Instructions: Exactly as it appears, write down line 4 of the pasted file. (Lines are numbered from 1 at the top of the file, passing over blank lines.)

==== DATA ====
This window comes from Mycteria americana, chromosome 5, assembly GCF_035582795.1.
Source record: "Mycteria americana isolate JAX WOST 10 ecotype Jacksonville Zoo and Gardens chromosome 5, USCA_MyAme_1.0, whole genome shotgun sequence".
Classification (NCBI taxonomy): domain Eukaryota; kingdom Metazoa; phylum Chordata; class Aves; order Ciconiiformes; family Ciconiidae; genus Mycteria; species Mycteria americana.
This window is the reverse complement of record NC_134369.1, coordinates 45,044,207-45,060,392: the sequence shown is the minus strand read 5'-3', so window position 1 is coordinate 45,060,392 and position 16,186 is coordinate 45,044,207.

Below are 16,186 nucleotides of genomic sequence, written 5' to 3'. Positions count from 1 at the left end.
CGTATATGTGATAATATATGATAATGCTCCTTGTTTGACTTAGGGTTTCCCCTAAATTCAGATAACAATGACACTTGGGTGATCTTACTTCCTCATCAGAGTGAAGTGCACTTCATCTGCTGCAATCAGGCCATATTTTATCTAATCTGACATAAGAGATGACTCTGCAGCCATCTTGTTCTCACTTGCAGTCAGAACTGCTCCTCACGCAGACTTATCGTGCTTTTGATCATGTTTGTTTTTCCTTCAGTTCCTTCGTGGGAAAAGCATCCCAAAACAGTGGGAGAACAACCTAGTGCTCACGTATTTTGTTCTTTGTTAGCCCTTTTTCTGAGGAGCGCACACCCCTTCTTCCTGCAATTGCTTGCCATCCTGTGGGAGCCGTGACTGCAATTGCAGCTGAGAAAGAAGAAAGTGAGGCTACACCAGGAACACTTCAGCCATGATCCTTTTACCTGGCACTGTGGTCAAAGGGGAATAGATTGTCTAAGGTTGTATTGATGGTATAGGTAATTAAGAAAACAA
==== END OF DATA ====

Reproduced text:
This window is the reverse complement of record NC_134369.1, coordinates 45,044,207-45,060,392: the sequence shown is the minus strand read 5'-3', so window position 1 is coordinate 45,060,392 and position 16,186 is coordinate 45,044,207.